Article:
Wednesday, March 27, 2013

With Inventively Modern Take on 'Measure for Measure,' Robert Falls Adds Dimension to Shakespeare -- Chicago Theater Review

Theater Review

Measure for Measure
by William Shakespeare
directed by Robert Falls
Goodman Theatre, Chicago
Thru April 14

As I explained in reviewing Julius Caesar at Chicago Shakespeare Theater last month, I am an appreciator of William Shakespeare, but far from an expert or even aficionado.

Case in point, until it became part of my Goodman Theatre subscription series, I don't think I even knew that there was a play by The Bard called Measure for Measure.

As such, I certainly had no purist's aversion to director--and Goodman Artistic Director--Robert Falls choosing to set the action and costumes in 1970s Times Square, while retaining Shakespeare's original verbiage (though I'm not sure if verbatim). 

I actually rather enjoyed it, including Falls employing Donna Summer songs--"Love to Love You Baby" and "Last Dance"--to open and close his extremely inventive staging, which also included "Miss You" by the Rolling Stones.

The far more modern setting certainly helped to make clear how a work written in 1603 or 1604 and set in Vienna--which was still referred to in the dialogue--has highly acute resonance and relevance more than four centuries later.

I suspect that Falls' take helped me to appreciate Measure to Measure--which, according to Wikipedia, is considered one of Shakespeare's "problem plays"--more than a traditional rendition done in Baroque costumes.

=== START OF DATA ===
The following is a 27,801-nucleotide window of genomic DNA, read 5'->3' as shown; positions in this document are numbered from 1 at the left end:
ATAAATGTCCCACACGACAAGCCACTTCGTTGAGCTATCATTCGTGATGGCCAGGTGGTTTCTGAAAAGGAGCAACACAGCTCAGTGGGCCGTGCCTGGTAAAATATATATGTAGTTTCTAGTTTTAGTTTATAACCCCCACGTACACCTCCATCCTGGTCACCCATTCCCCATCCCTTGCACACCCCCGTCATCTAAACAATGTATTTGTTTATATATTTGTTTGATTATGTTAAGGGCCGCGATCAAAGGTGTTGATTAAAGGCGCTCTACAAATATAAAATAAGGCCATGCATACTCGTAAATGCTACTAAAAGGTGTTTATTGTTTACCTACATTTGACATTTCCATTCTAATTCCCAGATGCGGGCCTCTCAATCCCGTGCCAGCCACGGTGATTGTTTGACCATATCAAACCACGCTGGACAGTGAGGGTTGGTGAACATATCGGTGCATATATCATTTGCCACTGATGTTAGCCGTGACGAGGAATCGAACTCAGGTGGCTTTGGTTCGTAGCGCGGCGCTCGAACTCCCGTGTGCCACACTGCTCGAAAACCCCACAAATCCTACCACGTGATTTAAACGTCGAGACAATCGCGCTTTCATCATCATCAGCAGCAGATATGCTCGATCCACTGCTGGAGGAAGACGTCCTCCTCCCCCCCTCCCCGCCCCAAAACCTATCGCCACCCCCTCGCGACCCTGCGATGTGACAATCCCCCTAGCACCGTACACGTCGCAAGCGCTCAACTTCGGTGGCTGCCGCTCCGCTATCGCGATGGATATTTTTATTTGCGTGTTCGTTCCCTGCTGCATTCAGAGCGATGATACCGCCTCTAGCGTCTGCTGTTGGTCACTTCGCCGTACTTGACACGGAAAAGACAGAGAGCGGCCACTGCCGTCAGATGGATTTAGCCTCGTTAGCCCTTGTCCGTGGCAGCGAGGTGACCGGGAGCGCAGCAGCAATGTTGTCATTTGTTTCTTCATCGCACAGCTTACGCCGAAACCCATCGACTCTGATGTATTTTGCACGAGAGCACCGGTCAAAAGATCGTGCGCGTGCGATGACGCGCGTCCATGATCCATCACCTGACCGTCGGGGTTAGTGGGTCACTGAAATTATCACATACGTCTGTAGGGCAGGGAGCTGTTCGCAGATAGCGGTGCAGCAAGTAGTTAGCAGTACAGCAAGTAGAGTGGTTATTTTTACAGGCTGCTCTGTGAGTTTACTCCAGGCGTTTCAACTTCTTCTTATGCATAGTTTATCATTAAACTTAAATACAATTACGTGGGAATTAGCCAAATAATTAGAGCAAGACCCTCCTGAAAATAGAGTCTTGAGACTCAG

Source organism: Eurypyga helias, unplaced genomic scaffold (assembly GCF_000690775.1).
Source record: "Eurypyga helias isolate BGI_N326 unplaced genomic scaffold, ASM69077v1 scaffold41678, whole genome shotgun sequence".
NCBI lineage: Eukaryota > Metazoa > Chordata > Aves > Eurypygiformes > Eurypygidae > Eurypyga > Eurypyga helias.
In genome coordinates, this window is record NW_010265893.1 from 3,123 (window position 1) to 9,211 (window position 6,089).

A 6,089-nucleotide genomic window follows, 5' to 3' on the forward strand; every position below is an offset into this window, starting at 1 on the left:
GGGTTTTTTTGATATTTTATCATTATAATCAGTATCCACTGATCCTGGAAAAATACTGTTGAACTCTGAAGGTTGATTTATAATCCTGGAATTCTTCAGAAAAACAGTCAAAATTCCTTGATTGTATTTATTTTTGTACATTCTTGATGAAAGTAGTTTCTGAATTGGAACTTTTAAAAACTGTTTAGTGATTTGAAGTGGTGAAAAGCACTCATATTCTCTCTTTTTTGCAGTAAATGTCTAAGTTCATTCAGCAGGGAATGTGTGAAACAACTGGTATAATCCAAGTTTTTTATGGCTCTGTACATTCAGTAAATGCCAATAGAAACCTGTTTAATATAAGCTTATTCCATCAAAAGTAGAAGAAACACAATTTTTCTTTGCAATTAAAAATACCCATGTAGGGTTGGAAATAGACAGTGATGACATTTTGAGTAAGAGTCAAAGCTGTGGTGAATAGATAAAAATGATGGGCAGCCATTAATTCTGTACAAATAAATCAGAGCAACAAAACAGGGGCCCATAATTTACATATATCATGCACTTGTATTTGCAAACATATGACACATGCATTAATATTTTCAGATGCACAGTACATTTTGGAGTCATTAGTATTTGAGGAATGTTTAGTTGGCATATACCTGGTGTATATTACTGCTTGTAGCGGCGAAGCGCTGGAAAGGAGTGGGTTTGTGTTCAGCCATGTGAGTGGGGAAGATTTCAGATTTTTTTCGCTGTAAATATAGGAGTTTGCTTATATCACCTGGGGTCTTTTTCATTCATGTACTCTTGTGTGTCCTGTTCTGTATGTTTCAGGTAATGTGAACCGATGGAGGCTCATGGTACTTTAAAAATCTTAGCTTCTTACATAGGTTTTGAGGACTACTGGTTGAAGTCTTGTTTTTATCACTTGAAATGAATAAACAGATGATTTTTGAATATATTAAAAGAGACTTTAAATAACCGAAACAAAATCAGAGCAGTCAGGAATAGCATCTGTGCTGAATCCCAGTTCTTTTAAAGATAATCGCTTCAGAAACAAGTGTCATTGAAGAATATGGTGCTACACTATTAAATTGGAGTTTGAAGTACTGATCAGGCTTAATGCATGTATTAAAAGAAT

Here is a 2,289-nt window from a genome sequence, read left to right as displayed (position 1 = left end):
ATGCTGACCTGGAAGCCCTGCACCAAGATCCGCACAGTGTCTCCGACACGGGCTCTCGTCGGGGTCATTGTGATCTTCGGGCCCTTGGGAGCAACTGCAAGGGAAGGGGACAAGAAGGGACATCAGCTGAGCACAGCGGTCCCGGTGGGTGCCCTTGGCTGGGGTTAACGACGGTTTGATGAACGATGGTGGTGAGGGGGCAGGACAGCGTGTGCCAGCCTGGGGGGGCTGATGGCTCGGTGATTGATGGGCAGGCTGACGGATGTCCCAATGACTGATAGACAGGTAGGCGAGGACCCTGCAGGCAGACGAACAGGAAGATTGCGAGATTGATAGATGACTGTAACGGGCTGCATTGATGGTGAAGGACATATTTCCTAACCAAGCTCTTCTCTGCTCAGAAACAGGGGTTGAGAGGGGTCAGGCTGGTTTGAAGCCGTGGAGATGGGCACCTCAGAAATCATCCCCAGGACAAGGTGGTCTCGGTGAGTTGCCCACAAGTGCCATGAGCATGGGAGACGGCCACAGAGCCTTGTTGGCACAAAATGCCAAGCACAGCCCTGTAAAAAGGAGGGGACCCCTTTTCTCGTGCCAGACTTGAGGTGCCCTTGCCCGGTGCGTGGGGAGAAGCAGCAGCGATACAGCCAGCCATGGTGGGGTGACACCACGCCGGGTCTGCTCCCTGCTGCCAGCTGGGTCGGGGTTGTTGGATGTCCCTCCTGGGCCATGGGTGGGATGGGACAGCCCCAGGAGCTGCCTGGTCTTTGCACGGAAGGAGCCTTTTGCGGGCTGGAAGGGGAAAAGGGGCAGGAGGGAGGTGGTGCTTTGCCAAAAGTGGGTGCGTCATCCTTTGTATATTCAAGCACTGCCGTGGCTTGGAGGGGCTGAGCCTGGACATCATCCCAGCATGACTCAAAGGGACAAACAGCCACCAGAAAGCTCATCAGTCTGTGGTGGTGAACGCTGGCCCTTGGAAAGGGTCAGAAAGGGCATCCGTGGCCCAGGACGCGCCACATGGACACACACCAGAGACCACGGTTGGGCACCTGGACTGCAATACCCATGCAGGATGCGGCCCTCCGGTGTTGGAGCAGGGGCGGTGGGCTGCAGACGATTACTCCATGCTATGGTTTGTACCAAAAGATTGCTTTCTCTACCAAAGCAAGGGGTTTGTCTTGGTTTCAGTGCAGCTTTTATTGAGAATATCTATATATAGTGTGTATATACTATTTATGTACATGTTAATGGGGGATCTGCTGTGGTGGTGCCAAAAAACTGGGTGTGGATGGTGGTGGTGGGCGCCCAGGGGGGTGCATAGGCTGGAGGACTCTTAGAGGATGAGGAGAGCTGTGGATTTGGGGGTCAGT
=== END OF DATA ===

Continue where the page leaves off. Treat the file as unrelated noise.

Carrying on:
I can't say that I was 100% captivated from beginning to end--likely due to a bit of difficulty in readily gleaning Shakespeare's poetic language, especially on a first encounter with this work--but I suspect that "on merit," this Measure for Measure may be even better than my appreciation of it. (Although Chris Jones of the Tribune gave it 3-1/2 stars out of 4, roughly equivalent to my 4 out of 5, and if I ever did so, I might have rated it @@@@1/4.)

And if you're confused why a Shakespearen play is being staged in hardscrabble Manhattan during the disco era, when I explain that it has to do with a corrupt judge who capriciously sentences a man to death--for impregnating a woman who he never officially married--but then tries to seduce the man's nun-in-training sister in exchange for sparing his life, it shouldn't be hard to understand how themes of corruption, egregious abuse of power and an attempt to suppress the truth can pertain just as much to the modern age as Shakespeare's time.

Falls' "change of venue" becomes even easier to applaud when one notes that Shakespeare set the play in Vienna, yet gave the characters Italian names--despite himself having never been to Austria or Italy. And it seems to largely be presumed (from what I've read) that with Measure for Measure, Sir William was making comment on the London in which he lived. Thus, the exact setting he employed seems largely immaterial.